After getting some action at tailback early in the season, Thompson's role has mainly been limited to special teams. His coming out party happened in week two against Kansas when he came on in the fourth quarter to rush for 92 yards and a pair of scores on 14 carries.
But it wasn't just Thompson's ability as a rusher that moved him up the depth chart, said ISU head coach Dan McCarney.
"(Blocking) is normally one of the toughest adjustments for any high school running back to the college level," McCarney said. "You can't dance, shield guys and kind of get in their way and give them an elbow or shoulder in this league. They'll make you look silly and knock you 15 yards off the line of scrimmage. He's gotten much better there and is going to have to. You don't get on the field unless you're a good blocker at running back for us."
Perhaps the most gifted runner of ISU's top three tailbacks, Thompson provides the offense a nice change of pace going into the final four games.
"He will definitely play and play in the first half on Saturday," McCarney said. "He's made a lot of progress. His mental errors have been few in practice. He'll be in the game in the first half on Saturday, I can promise that, whether it's two snaps or 20. My gut feeling on Tuesday would be to start Mike Wagner, get BT ready and have Hiawatha Rutland ready to go, too."
Whitaker's situation is much different than Thompson's, in that he played significantly as a true freshman and has been a solid contributor when healthy throughout his career. The fourth-year junior has recovered well from the torn ACL that ended his 2001 campaign and has 25 tackles, including two for loss, and one sack in eight games.
The emergence of Whitaker combined with the lackluster play of Word Saturday could mean a change atop the depth chart at MIKE linebacker.
"There is nothing in cement," McCarney said. "We're in our seventh week of being ranked in the top 25 in the country and every guy better come prepared to practice. We'll evaluate those two guys and make a decision. Mo missed a number of tackles in that game on Saturday, and is a very prideful guy. He wants to play and be on the field, but so does Chris Whitaker. You're only as good as your last game and performance."
Smith catching eye of Cyclones
Given the way quarterback Seneca Wallace and the offense performed against Oklahoma on Oct. 19, McCarney and his players can't help but credit Mizzou quarterback Brad Smith for his 391-yard effort against the Sooners earlier this month.
Playing in front of a national TV audience for the first time in his career, the redshirt freshman rushed for 213 yards on 26 carries and passed for 178 more to nearly lead the Tigers to an upset victory. Smith's 391 total yards ranks as the fourth-highest single-game mark in school history.
"That's a redshirt freshman doing that and here he is in the top-10 in the country in total offense," McCarney said. "He is really special. If you go in there out of control and not tackling with a good base, you'll not only miss him but he'll make you look silly. He's got a good arm and is making some NFL throws. We're going to have to be at our best and improve again this Saturday.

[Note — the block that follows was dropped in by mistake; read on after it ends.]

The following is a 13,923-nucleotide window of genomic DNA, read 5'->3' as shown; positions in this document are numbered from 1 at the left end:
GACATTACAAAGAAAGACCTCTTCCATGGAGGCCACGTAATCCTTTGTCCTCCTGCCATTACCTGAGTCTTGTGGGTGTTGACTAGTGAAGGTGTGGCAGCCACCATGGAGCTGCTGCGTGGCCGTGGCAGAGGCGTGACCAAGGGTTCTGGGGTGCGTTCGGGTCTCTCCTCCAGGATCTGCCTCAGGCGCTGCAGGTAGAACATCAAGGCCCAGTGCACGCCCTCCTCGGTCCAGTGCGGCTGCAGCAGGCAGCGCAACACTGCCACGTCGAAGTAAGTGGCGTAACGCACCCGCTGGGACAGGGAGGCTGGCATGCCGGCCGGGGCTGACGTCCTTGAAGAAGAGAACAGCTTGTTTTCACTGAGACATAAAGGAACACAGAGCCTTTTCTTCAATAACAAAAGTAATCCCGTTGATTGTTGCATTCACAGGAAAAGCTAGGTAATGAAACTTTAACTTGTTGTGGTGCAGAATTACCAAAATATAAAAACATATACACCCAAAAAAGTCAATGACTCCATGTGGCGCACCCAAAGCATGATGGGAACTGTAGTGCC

"Smith has some of those God-given talents. You listen to (Missouri head coach) Gary (Pinkel) and read about it, Brad's maturity level for an 18-year old is amazing. To go in and play against Oklahoma the way he did and to do the things he did against Nebraska is amazing."
Strong safety JaMaine Billups knows what type of defensive effort it will take for ISU to have success against Smith.
"From our scouting report he can get the job done," Billups said. "He can scramble and throw the ball. When we put pressure on him this Saturday, we'll see how he really reacts. We'll have to go out there and play our style of football. We're going to bring it to them and bring everything we've got."
Red zone no-show
The Cyclones have failed on first-and-goal opportunities inside the two-yard line during each of the past two weeks and that has raised the red flag in the coaching staff's preparation for Missouri.
"We've got to do a better job in goal-line defense and offense," McCarney said. "It's a very strong emphasis for us. We didn't all of a sudden emphasize it this week, but we're really putting a priority on it. That's one of the major reasons we lost that game on Saturday. If we would have done a better job down there, we'd be sitting here 7-2 instead of 6-3."
Added Jack Whitver, "That's one of the major areas of concern for us right now. We'd been moving the ball up and down the field, at least last week we did, and were in the red zone so many times and came away a lot of times with zero points. That's something we're going to have to work on a lot this week and hopefully we can improve it."